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Ellen B. KoneckMay 11, 2019
iStock

Oh, how I love a shared existence, a shared self. It is a return to my natural state: the plural.

Despite only recently earning the title, motherhood was not new to me. My body, my mind, my time are not my own. They belong to another as much as to me. I don’t resent this; I revel in it. How can you resent what is true? Besides, these were never mine—anytime I felt they were was a farce. I started out split in half; I began by being shared.

Twins have language and love for contingent souls, conjoined lives, commingled ontology, but this is not just for me and mine. This is the stuff of every human life. To live in the plural. To speak for and be spoken for in the we. It is the most ordinary we in the world—it is the opposite of royal. We didn’t sleep well last night, did we, darling? It is common. It is dust. It is dirt. It is the ground beneath our feet. The air we breathe. It is the fabric of our world, woven so meticulously into our shared psyche and soul that we have always assumed the steady pierce of the needle threading it all together was just the pulse of our own heartbeat. (Isn’t it, though?)

Despite only recently earning the title, motherhood was not new to me. My body, my mind, my time are not my own.

Being a mother and being a twin are sister states: to be caught up in, inextricably intertwined with, dependent and depended on the existence of another. To be mother and child (and child, and mother) is to be myself but twice. So, too, a twin: an egg, split. To be creator and created. To be lover and beloved. The plural is the eighth sacrament. Every night the font of motherhood empties, and every day it refills—brimming with the liquid of every leak and tear and spill. Ever ancient, ever new.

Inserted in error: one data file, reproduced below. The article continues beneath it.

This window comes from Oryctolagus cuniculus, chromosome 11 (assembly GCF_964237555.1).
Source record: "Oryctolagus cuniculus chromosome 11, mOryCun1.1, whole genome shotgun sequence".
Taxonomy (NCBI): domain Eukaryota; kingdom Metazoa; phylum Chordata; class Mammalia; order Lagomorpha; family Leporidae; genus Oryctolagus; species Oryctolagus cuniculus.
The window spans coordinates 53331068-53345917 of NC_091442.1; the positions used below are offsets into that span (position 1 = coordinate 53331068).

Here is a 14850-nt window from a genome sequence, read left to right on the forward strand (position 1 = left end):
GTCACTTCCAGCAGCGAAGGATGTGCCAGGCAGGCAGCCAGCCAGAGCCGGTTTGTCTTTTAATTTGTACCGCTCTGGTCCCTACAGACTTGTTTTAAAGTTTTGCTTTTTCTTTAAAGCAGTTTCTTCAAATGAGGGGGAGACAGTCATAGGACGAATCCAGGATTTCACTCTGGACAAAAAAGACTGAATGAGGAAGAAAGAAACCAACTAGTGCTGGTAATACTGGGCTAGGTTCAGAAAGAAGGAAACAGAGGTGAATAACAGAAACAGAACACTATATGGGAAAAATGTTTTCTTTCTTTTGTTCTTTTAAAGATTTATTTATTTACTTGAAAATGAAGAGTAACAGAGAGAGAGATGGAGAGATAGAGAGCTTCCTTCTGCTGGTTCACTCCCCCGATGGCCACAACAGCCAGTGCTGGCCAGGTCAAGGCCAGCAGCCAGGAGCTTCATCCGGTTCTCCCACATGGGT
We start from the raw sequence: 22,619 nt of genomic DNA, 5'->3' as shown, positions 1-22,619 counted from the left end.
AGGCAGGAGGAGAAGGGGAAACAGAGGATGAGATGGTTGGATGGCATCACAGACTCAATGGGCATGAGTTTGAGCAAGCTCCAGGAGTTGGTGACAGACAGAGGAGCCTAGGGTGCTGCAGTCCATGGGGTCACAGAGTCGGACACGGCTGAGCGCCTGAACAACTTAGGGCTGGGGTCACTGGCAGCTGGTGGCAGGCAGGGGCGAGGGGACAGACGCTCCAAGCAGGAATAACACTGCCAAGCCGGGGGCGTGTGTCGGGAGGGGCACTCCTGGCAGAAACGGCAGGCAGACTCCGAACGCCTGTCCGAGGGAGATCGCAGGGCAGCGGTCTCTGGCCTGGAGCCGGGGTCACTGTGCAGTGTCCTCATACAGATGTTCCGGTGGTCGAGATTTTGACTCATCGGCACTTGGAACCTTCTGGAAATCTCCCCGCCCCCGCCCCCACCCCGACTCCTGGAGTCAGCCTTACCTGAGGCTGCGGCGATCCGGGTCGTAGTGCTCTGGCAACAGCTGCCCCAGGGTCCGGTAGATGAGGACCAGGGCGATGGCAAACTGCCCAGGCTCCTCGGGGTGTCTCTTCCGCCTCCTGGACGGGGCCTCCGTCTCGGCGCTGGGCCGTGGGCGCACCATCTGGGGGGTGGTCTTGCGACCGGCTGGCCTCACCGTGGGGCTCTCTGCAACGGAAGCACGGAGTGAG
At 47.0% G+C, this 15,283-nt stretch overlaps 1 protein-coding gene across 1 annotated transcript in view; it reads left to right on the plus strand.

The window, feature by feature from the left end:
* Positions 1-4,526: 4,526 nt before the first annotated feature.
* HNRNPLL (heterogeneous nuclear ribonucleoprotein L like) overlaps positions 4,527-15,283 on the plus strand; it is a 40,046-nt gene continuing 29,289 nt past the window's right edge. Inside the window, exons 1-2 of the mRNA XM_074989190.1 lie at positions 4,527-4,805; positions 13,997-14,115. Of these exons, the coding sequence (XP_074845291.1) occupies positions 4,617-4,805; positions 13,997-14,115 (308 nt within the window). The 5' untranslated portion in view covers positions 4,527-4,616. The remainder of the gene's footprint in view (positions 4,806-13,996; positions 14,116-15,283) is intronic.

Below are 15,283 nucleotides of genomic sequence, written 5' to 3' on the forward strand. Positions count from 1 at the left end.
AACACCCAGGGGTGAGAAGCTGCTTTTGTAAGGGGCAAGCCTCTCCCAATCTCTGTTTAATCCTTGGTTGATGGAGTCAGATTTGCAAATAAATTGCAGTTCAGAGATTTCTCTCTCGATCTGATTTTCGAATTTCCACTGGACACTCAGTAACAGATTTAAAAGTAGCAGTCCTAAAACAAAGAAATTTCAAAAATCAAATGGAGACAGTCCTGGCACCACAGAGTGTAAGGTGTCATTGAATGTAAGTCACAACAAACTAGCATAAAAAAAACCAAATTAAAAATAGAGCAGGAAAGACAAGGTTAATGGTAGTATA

Remember when you lived in my body? I do. You would hiccup every morning at 5 a.m., and the air bubbles in your diaphragm would ping, gently—like the lazy thud of a rubber band that has lost its elasticity—against my womb. To experience hiccups but vicariously. Is there evidence of an existence more shared? Is there a picture of the splitting egg? Or the moment when a soul meets its maker? Is there an image across time and space and every dimension of the binding of all souls to each other, to God? I would be interested in an illustration.

Thank God for motherhood, for twinship, which both lift the veil on separateness, that tempting interpretation of the way things are. I am not your creator, darling. Only your companion in creation: contingent souls, conjoined lives, made of the same matter. Our being is bound up, not made for separation but tumbling, together, toward the beatific—that ultimate binding.

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